"She's quite a versatile player," White adds. "She's moved around the backline, played in midfield and upfront... I definitely think the fact she moved around helped her - she had that passing ability and ability to tackle. When we were at Leeds and Arsenal, she was still finding her feet and now she's really grown into her role, cementing her place as one of the best centre-backs in the world."

Makel agrees: "She's a complete athlete. If you look at photographs of when she first joined to now, you can see the difference and that's down to the hard work she's put in.

"As did all of the players back then, she had to change her game too. None of the players were necessarily used to training full-time in that environment with the high expectations we had. We were implementing a methodology under Nick and he looked to get the best out of his players, which he did.

"Now, Gareth [Taylor] has taken that to a new level. She's been asked to do something slightly different to what she's been used to but she's rolled her sleeves up and got on with it and improved even more - on the ball, her leadership skills, tactically... She's a great asset for us."

The summer of 2020 bore the dawning of a new era with the appointment of new manager Gareth Taylor. A new boss brought fresh ideas and insights, including a new philosophy and new faces. After mastering Cushing's methodology for so long, could Houghton rise to the challenge? It was never in doubt, and Taylor also cannot speak highly enough of his captain.

"Steph has been a shining light and a true leader for this Club," he hails. "Her spirit and professionalism are great examples to any young player starting out in the game. She continues to set new levels.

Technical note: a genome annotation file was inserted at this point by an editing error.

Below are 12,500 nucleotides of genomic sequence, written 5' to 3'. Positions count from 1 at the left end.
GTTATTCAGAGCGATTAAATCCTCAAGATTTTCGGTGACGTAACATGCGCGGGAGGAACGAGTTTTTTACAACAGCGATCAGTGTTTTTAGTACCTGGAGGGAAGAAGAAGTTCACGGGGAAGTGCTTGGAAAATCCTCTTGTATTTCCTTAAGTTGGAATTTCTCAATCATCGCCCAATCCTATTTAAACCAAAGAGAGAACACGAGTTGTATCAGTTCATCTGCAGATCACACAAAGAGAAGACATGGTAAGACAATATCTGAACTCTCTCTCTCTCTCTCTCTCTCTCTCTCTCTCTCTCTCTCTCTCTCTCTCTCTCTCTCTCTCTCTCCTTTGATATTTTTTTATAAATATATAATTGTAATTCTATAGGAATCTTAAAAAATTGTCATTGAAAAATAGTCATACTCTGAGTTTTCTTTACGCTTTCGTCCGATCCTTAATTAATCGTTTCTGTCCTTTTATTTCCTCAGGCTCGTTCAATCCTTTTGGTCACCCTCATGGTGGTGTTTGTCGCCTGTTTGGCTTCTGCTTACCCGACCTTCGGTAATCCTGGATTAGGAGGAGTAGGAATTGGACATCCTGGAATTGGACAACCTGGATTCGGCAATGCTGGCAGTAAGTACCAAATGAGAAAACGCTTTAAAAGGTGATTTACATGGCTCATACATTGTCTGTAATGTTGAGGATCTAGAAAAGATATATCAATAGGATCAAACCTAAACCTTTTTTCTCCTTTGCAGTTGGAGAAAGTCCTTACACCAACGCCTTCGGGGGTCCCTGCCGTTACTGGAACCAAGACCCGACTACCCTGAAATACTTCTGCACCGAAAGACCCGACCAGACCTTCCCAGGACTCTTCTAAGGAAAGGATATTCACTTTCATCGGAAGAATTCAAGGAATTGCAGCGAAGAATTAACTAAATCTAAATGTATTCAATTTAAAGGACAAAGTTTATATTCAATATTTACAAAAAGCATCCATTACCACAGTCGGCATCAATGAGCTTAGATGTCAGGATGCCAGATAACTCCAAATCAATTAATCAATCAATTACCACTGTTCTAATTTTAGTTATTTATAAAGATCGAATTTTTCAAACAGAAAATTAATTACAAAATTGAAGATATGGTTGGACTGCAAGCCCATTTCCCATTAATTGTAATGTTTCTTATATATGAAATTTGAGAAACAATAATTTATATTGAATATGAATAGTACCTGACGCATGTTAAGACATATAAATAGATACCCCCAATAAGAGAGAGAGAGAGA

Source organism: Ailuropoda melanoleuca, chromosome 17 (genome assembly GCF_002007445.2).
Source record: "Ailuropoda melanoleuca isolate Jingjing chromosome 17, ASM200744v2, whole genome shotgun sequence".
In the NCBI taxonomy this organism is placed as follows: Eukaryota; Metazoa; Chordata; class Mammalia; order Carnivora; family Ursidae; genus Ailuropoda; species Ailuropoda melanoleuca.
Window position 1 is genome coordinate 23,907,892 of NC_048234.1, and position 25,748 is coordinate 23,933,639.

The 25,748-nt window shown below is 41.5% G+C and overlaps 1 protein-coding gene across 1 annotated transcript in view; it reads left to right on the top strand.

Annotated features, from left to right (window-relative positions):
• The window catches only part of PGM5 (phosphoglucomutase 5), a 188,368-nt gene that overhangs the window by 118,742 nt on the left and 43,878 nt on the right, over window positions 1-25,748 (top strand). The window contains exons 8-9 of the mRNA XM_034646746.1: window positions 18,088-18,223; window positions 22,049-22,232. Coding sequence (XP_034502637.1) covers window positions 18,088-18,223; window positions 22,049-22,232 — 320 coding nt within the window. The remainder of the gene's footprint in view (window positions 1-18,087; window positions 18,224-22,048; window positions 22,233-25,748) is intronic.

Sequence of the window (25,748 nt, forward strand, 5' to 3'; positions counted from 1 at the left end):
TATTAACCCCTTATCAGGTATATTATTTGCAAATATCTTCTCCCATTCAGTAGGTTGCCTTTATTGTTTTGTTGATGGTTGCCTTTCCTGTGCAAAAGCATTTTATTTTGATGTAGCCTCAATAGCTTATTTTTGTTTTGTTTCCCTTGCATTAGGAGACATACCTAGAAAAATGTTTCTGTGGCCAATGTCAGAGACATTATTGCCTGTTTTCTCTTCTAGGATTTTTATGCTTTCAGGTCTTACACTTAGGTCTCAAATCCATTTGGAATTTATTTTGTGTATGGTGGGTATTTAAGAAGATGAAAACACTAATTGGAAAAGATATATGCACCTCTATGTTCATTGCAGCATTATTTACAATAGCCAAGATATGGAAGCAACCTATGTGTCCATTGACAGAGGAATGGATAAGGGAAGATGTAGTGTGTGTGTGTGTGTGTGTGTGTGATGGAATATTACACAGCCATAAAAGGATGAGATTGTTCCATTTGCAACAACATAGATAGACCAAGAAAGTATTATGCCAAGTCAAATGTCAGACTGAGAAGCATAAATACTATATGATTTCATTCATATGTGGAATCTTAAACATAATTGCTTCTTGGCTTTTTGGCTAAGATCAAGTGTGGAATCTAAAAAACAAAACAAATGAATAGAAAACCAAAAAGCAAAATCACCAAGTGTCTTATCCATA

"Her recent performances have been top drawer. She's defending like a warrior and has been a real leader. She's carried the team in good moments and difficult moments. She's a good personality and great character to have.

"She's a great ambassador for City and for the women's game. Considering all she's done in the game, she's right up there. She fully deserves all of the achievements and recognition."

Of all she has learned during that time, what has been the most important lesson?

"I think over the course of being part of this Club, I've learned to control what I can control and never take things for granted, but also never to stay still," she says.

"I've learned a lot about my individual role. When I first came, I didn't really know my role as centre-half as well as I do now. I had to learn the way City play and things are always changing, which has really challenged me to be even better every single day.

"I know now that whatever press we come up against - whatever striker - we can find out different ways to get on the ball and control the ball, and that's been the case under both Nick and Gaz.

"It's something that has developed over seasons against different opponents. I have a better understanding of the game and understanding of what the opposition can bring, and that's something I work really hard on - on and off the pitch.

"When I signed for City, I always said to myself: 'This is such a big opportunity. Use every resource you can.' I've played under some of the best coaches and worked with some of the best staff and teammates in this amazing environment.